Even at the moment of death, one has to do one's duty well. Reflection on death quickens the heart/mind and makes it develop unremitting ardor for the extinction of ill. Such reflection can never make one negligent of actions leading to freedom from craving.
Who thinks often of death thinks thus: "Now is the time to endeavor to realize the goal. Who knows that Death will not come till tomorrow? What covenant have I with Death and its hosts to keep them at bay?"
What did the Buddha teach about consciousness, often thought to be the one thing that will survive death to be immortal by incessant death-and-rebirth?
The Buddha taught: "If, in any manner, meditators, an illusionist (stage magician) or apprentice were to produce an illusion, at a junction of four great roads and an intelligent person were to see it, reflect on it, and thoroughly examine it, then, to that person who sees, reflects on, and thoroughly examines it, worthless would that illusion appear, empty, and without essence!
"Indeed, meditators, how can there be essence in an illusion?
"In the same way, meditators, a meditator sees, reflects on, and thoroughly examines consciousness of any kind -- past, future, or present, internal or external, coarse or fine, low or high, far or near. To the meditator who sees, reflects on, and thoroughly examines it, worthless would consciousness appear, empty [impersonal], and without essence.
"Indeed, meditators, how can there be essence in consciousness [which is only an impersonal process not a thing]?
"The instructed noble disciple who sees thus, turns away from form, and also from sensation, perception, mental formations, and consciousness [these are the skandhas, the Five Groups of Clinging]. Turning away one lets go, detaches oneself.
"With detachment one becomes free. When freed one knows, 'I am freed,' and understands, 'Rebirth has been exhausted, the excellent life has been lived, what ought to be done has been done, and there will be nothing more to come of this [no more karma will cause rebirth].'"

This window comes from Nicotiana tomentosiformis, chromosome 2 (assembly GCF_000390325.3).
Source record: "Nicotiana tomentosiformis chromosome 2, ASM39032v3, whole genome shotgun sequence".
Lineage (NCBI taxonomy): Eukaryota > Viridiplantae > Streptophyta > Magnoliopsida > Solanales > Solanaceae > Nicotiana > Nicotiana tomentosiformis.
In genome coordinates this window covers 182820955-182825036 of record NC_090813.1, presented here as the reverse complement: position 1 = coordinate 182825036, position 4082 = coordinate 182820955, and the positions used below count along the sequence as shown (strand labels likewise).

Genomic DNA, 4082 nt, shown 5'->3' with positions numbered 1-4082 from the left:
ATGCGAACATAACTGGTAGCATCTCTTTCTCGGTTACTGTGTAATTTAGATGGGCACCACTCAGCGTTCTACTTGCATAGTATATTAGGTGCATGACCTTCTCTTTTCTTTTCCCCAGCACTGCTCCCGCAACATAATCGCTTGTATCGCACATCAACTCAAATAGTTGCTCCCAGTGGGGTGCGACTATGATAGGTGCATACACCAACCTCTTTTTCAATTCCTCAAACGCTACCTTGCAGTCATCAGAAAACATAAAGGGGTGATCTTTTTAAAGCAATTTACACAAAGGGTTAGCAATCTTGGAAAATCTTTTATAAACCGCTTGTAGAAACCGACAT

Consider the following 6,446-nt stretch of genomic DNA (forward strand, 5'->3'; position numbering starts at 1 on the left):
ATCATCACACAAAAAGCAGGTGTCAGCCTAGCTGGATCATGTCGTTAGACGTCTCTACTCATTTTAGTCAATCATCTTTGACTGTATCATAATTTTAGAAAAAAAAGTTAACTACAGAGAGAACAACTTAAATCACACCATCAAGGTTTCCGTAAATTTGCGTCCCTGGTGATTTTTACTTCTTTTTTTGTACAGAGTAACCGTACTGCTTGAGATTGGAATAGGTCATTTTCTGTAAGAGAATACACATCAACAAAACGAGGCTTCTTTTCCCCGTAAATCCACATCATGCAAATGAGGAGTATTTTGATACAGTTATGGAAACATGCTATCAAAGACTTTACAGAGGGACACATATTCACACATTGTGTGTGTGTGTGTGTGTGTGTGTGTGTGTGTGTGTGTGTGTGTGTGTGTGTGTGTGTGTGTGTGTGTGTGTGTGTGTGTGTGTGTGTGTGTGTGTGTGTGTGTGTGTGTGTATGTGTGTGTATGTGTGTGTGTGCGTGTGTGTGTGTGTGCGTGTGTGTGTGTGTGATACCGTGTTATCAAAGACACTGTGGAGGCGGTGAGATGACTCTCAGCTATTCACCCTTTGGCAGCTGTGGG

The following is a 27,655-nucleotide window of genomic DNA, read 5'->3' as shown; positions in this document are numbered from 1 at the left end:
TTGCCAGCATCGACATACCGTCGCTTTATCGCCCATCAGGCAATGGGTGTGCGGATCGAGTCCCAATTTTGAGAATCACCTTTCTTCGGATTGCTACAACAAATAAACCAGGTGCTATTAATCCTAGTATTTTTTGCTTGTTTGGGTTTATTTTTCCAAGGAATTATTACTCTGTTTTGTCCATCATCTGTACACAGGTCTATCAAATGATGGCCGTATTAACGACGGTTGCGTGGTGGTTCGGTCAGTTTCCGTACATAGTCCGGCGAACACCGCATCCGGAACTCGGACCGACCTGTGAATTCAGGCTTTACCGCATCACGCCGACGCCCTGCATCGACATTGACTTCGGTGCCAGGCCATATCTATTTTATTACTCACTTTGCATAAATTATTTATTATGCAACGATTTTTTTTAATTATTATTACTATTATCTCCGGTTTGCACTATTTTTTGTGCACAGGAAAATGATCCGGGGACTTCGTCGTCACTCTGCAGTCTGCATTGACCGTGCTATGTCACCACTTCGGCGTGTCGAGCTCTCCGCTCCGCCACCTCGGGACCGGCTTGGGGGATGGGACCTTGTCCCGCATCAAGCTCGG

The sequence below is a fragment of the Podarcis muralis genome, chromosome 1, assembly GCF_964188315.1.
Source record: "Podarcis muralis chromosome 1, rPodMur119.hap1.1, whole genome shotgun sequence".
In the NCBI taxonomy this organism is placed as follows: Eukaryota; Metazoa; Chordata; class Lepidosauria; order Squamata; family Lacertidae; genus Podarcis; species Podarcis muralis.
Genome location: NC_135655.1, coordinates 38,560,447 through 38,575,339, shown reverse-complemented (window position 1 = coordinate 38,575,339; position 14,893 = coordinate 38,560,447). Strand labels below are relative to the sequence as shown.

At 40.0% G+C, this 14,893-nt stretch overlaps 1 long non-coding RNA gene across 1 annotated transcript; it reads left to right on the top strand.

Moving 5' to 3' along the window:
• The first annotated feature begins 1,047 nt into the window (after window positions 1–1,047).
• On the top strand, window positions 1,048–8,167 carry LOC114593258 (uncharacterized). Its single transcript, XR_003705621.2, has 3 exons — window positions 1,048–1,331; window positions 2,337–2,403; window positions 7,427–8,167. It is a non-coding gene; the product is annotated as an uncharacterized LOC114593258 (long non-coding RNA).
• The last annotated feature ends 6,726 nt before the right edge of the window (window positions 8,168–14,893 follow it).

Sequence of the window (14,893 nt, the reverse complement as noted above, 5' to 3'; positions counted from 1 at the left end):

Further, the Buddha said that one whose turban or headdress is on fire should be one who aspires to the deathless act, to nirvana. There is no excuse for delay in working for deliverance from ill (suffering of all kinds); Death is trying to take us always.
On a certain occasion the Buddha went to a certain house set apart for sick monastics and, having sat down on a seat prepared for him, said: "Mindfully and with complete awareness should a monastic meet his/her end. This is the advice I give you."
Again and again, the devas send down rain;
Again and again, the farmers plow the fields;
Again and again, the country is enriched.
Again and again, the alms-seeker ask for alms;
Again and again, the kindly givers give;
And giving repeatedly, the givers make.
Again and again, for happy worlds above.
Again and again, the milk is drawn from cows;
Again and again, the calf goes to its dam;
Again and again, a being tires and quakes;
Again and again, the fool returns to the womb.
Again and again, comes birth and death to you;
Again and again, men bear you to the grave.
But one who sees clearly, having known the path
Which leads not to rebirth, does not arise again.
"My forbears accumulated much wealth and passed away taking nothing of their wealth with them; nor did they return to enjoy the treasure [they stored up here]. Alas! they have been destroyed; they have missed the fortune of getting the best out of a good rebirth" (Jataka I, 2).